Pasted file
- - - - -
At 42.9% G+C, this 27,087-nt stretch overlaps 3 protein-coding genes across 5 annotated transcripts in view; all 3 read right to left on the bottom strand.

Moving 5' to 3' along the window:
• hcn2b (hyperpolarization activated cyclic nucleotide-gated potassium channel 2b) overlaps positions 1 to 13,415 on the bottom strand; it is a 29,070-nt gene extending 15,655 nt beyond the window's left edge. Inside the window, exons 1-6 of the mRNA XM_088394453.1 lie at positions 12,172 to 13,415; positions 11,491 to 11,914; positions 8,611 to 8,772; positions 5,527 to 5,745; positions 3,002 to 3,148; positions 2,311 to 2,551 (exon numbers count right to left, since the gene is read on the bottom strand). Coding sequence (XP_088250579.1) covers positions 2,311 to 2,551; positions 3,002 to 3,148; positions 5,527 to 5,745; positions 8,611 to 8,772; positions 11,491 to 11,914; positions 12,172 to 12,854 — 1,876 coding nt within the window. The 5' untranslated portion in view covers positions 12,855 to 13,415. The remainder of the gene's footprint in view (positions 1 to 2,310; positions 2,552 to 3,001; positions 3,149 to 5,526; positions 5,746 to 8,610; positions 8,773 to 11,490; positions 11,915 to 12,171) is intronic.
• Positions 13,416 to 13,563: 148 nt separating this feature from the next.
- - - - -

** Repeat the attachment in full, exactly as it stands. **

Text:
At 42.9% G+C, this 27,087-nt stretch overlaps 3 protein-coding genes across 5 annotated transcripts in view; all 3 read right to left on the bottom strand.

Moving 5' to 3' along the window:
• hcn2b (hyperpolarization activated cyclic nucleotide-gated potassium channel 2b) overlaps positions 1 to 13,415 on the bottom strand; it is a 29,070-nt gene extending 15,655 nt beyond the window's left edge. Inside the window, exons 1-6 of the mRNA XM_088394453.1 lie at positions 12,172 to 13,415; positions 11,491 to 11,914; positions 8,611 to 8,772; positions 5,527 to 5,745; positions 3,002 to 3,148; positions 2,311 to 2,551 (exon numbers count right to left, since the gene is read on the bottom strand). Coding sequence (XP_088250579.1) covers positions 2,311 to 2,551; positions 3,002 to 3,148; positions 5,527 to 5,745; positions 8,611 to 8,772; positions 11,491 to 11,914; positions 12,172 to 12,854 — 1,876 coding nt within the window. The 5' untranslated portion in view covers positions 12,855 to 13,415. The remainder of the gene's footprint in view (positions 1 to 2,310; positions 2,552 to 3,001; positions 3,149 to 5,526; positions 5,746 to 8,610; positions 8,773 to 11,490; positions 11,915 to 12,171) is intronic.
• Positions 13,416 to 13,563: 148 nt separating this feature from the next.